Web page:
You have reached the Cape May Birding Hotline, a service of
the New Jersey Audubon Society's Cape May Bird Observatory.
Highlights for the week ending May 16 include sightings of
SWAINSON'S HAWK, BLACK-NECKED STILT, WILSON'S PLOVER,
MISSISSIPPI KITE, WHITE PELICAN, local nature notes, and
A SWAINSON'S HAWK was present at Jakes Landing Road on May
15; the bird was seen as late as 4:15 PM that day.
One to two BLACK-NECKED STILTS have been seen at Goshen
Landing Road this past week.
Up to six MISSISSIPPI KITES were seen on May 13 at various
locations around Cape May, with one still present at the
Beanery on May 14.
A WILSON'S PLOVER was seen at Brigantine (Forsythe) NWR, on
May 11, while a WHITE PELICAN was there on May 12.
An excellent songbird flight occurred on May 10 at Higbee
Beach. Highlights from there included NASHVILLE WARBLER,
BAY-BREASTED WARBLER, CANADA WARBLER, BLACKBURNIAN WARBLER,
WILSON'S WARBLER, WARBLING VIREO, LINCOLN'S SPARROW,
WHITE-CROWNED SPARROW, and LEAST FLYCATCHER, among _many_
A singing DICKCISSEL was at Higbee Beach, last reported May
13. A CERULEAN WARBLER was also there on May 13, and an
EVENING GROSBEAK was at the Cape May Bird Observatory on
There have been lots of NORTHERN GANNETS off Cape May Point
this week, far more than are usually present at this time
of year; and an early WILSON'S STORM PETREL was off the
point on May 10. Shorebirds are in on the Bayshore, though
the Horseshoe Crabs are either late, or were hit so hard
last year by harvesting that their numbers are
frighteningly low. We will hope that they are late because
it's been a cold spring, and maybe the water is still too
The shorebird viewing platform at Reed's Beach is still one
of the best places to go, but remember that Reed's Beach is
a year-round community. Please park in the Marina parking
lot at the end of Reed's Beach, where parking is $1 per car
and supports ecotourism. View from the viewing platform or
the jetty; do not flush the birds and do not trespass on
The Cape May National Wildlife Refuge will eventually total
21,700 acres; to date, about 8000 acres have been
purchased, and are open to walking access for birding,
butterfly watching, nature study, photography, and
environmental education. Please do not drive on any Refuge
lands. There is no problem walking on Refuge lands, despite
the boundary signs which look intimidating and say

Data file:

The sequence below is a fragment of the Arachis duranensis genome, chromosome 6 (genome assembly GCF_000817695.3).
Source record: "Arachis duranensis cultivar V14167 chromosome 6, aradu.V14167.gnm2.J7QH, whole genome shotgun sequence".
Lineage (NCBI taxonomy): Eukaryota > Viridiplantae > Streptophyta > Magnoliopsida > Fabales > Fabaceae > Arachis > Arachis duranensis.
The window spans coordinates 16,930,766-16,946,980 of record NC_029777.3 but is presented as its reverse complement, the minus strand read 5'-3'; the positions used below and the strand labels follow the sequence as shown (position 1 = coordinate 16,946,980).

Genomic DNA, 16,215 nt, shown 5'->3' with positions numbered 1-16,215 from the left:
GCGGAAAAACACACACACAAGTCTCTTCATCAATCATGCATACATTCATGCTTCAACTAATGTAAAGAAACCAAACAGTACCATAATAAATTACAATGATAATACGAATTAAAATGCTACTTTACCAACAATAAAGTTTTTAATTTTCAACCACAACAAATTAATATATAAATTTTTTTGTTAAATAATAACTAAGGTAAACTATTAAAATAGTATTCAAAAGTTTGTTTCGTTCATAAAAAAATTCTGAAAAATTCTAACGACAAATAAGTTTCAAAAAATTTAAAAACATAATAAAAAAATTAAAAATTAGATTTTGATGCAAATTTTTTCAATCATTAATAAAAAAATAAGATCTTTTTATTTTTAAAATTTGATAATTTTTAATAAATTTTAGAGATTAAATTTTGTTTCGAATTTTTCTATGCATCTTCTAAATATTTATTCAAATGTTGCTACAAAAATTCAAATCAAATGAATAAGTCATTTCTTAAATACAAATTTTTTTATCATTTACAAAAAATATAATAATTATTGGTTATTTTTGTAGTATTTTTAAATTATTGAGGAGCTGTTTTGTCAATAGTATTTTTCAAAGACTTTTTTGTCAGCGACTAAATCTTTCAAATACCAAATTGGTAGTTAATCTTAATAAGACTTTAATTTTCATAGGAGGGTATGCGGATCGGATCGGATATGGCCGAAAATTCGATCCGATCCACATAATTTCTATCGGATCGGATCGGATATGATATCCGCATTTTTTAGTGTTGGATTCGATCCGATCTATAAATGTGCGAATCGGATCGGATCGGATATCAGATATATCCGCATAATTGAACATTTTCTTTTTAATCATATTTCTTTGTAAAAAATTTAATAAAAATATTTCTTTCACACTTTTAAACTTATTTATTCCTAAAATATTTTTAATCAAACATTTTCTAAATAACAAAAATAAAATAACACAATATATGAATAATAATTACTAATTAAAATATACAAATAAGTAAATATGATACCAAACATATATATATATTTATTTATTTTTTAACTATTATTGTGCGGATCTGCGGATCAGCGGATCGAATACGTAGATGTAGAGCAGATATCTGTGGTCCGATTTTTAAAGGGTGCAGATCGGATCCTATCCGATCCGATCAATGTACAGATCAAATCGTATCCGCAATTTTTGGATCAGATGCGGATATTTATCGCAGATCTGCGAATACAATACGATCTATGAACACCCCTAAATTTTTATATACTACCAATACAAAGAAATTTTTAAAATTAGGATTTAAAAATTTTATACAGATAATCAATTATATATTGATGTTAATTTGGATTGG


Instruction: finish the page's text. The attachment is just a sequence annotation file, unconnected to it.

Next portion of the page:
"Unauthorized entry prohibited." The Refuge HQ is on
Kimble's Beach Road, off Rt. 47 just south of Reeds Beach.
The fields along Kimble's Beach Rd. are Refuge property,
and can be explored. THe next two roads south along Rt. 47
back onto the Refuge, Woodcock Lane and Bobwhite Lane; park
at the end of either of these roads and walk to your
heart's content. Be sure to let CMBO know what you find
RUBY-THROATED HUMMINGBIRDS are back and are already on
nests. CMBO has several males and at least one female in
the area. If you want Hummers to stay and nest in your
hard, you may want to hang feeders now, especially since
gardens are sparse this time of year. Realize the task you
are taking on; feeders need thorough cleaning once a week
and frequent refilling; in spring, only put one or two
inches of solution in your feeder.
Local nature notes follow. Spring butterflies this week
included PINE ELFIN, BROWN ELFIN, BLACK SWALLOWTAIL, TIGER
SWALLOWTAIL, JUVENAL'S DUSKYWING, PAINTED LADY, PEARL
CRESCENT, EASTERN TAILED BLUE, RED ADMIRAL, and more. The
wet weather puts a damper on activity, yet each sunny day
Dogwood and Lilac are blooming now; Highbush Blueberry is
in bloom, as is Huckleberry. Fowler's Toads are giving
their baby-like cry, Leopard Frogs are giving a guttural
call, and Green Frogs give a banjo-like plunking call.
Carpenter Frogs are also 'hammering' out their calls.
The Cape May birding hotline [(609) 884-2626] is a service
of Cape May Bird Observatory and includes sightings from
Cape May, Atlantic, and Cumberland counties and adjacent
areas. Updates are made on Thursday evening, more often if
warranted. [Compiled by CMBO staff; transcribed by L.
Larson (email@example.com).] Please report
sightings of rare or unusual birds to CMBO at (609)
884-2736. Thank you for calling; good birding.